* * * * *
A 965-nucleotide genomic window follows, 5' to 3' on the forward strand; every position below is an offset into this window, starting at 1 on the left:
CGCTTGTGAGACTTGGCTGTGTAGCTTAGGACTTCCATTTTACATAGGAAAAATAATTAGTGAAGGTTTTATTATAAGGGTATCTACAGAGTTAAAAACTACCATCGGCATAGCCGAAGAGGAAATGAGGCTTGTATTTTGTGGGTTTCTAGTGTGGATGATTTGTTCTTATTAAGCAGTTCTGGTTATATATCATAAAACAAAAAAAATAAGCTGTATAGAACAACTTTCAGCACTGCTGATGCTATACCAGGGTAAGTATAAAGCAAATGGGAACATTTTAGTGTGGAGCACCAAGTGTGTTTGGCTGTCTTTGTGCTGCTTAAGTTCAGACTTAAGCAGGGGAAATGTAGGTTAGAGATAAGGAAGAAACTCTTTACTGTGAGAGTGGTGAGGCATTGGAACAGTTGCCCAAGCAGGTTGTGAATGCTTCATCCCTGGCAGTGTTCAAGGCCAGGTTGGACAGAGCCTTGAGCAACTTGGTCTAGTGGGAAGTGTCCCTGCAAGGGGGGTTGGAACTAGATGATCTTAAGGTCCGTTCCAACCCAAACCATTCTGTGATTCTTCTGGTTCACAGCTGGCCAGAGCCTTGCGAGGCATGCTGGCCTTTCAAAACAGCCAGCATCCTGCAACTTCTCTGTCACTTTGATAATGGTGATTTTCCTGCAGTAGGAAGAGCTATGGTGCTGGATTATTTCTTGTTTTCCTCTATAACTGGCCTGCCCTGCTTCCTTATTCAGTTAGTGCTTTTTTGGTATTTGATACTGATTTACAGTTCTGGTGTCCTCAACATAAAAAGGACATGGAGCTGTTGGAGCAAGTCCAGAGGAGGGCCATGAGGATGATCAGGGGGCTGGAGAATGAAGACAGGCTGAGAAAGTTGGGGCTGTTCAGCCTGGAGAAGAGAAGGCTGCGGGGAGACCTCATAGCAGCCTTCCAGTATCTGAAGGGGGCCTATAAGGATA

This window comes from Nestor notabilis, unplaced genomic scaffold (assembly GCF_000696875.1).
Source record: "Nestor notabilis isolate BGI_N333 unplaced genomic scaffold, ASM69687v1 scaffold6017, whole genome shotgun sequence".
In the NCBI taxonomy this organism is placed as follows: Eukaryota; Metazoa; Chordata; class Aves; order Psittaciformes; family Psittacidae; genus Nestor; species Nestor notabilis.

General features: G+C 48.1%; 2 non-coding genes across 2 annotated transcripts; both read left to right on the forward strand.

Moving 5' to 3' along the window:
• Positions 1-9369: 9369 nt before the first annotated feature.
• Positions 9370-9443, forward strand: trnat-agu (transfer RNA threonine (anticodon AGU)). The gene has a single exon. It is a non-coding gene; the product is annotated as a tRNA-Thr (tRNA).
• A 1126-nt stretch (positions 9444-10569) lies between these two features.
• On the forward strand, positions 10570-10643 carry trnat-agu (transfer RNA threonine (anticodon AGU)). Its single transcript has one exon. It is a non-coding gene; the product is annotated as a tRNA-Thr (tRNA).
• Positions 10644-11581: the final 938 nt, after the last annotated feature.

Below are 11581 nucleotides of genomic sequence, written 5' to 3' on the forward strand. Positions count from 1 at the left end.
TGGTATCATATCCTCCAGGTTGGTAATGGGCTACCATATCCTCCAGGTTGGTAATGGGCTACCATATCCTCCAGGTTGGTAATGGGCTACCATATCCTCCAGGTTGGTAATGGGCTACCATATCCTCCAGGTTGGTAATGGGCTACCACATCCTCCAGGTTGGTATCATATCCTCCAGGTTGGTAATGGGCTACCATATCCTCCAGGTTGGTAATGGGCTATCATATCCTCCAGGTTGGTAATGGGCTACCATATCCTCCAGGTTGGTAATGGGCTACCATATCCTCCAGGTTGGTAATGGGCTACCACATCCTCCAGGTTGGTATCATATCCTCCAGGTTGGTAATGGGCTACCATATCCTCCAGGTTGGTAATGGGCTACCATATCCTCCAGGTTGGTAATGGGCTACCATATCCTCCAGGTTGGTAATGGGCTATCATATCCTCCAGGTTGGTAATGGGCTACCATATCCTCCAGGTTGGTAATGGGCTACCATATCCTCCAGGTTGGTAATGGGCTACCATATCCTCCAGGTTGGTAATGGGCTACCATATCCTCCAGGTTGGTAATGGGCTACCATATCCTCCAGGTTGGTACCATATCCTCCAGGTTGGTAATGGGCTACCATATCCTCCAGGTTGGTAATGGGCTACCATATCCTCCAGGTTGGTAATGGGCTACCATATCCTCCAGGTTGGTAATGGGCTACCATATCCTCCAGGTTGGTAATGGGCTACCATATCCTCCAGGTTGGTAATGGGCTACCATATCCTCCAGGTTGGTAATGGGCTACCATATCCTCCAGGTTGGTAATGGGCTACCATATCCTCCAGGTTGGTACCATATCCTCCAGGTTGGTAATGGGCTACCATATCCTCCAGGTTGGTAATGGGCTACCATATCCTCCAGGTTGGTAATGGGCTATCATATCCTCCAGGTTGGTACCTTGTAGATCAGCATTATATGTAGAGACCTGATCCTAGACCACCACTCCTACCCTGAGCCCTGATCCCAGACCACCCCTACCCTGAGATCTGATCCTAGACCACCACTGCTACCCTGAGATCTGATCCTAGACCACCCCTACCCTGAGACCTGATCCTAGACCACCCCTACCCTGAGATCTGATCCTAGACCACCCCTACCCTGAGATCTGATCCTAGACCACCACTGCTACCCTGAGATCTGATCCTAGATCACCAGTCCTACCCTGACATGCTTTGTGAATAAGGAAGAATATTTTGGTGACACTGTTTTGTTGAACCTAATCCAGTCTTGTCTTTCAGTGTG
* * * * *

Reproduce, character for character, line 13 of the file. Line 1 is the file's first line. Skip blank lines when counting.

Below are 11581 nucleotides of genomic sequence, written 5' to 3' on the forward strand. Positions count from 1 at the left end.